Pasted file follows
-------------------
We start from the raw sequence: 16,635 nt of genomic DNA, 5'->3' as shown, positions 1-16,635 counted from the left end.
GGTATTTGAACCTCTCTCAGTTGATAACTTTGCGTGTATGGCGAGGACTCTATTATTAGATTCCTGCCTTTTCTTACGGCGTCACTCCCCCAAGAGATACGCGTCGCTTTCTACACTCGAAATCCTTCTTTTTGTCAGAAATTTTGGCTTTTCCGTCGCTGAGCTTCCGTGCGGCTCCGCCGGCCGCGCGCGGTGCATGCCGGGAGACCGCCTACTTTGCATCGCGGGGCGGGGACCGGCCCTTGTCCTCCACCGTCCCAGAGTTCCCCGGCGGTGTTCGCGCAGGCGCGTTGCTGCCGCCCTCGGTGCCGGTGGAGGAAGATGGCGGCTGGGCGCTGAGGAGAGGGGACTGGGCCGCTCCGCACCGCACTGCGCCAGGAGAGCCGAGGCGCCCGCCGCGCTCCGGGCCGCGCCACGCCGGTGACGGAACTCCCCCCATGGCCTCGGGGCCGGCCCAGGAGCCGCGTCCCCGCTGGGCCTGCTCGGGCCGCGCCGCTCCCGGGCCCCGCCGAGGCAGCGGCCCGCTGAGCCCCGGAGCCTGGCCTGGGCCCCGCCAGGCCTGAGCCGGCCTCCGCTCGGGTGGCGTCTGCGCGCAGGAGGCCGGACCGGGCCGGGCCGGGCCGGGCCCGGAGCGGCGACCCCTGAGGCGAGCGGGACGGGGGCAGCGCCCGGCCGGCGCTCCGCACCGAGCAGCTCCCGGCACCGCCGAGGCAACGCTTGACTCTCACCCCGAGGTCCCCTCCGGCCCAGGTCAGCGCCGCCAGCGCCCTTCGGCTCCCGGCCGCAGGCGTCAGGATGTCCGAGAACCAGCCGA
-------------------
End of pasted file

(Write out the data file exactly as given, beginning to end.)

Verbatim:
We start from the raw sequence: 16,635 nt of genomic DNA, 5'->3' as shown, positions 1-16,635 counted from the left end.
GGTATTTGAACCTCTCTCAGTTGATAACTTTGCGTGTATGGCGAGGACTCTATTATTAGATTCCTGCCTTTTCTTACGGCGTCACTCCCCCAAGAGATACGCGTCGCTTTCTACACTCGAAATCCTTCTTTTTGTCAGAAATTTTGGCTTTTCCGTCGCTGAGCTTCCGTGCGGCTCCGCCGGCCGCGCGCGGTGCATGCCGGGAGACCGCCTACTTTGCATCGCGGGGCGGGGACCGGCCCTTGTCCTCCACCGTCCCAGAGTTCCCCGGCGGTGTTCGCGCAGGCGCGTTGCTGCCGCCCTCGGTGCCGGTGGAGGAAGATGGCGGCTGGGCGCTGAGGAGAGGGGACTGGGCCGCTCCGCACCGCACTGCGCCAGGAGAGCCGAGGCGCCCGCCGCGCTCCGGGCCGCGCCACGCCGGTGACGGAACTCCCCCCATGGCCTCGGGGCCGGCCCAGGAGCCGCGTCCCCGCTGGGCCTGCTCGGGCCGCGCCGCTCCCGGGCCCCGCCGAGGCAGCGGCCCGCTGAGCCCCGGAGCCTGGCCTGGGCCCCGCCAGGCCTGAGCCGGCCTCCGCTCGGGTGGCGTCTGCGCGCAGGAGGCCGGACCGGGCCGGGCCGGGCCGGGCCCGGAGCGGCGACCCCTGAGGCGAGCGGGACGGGGGCAGCGCCCGGCCGGCGCTCCGCACCGAGCAGCTCCCGGCACCGCCGAGGCAACGCTTGACTCTCACCCCGAGGTCCCCTCCGGCCCAGGTCAGCGCCGCCAGCGCCCTTCGGCTCCCGGCCGCAGGCGTCAGGATGTCCGAGAACCAGCCGA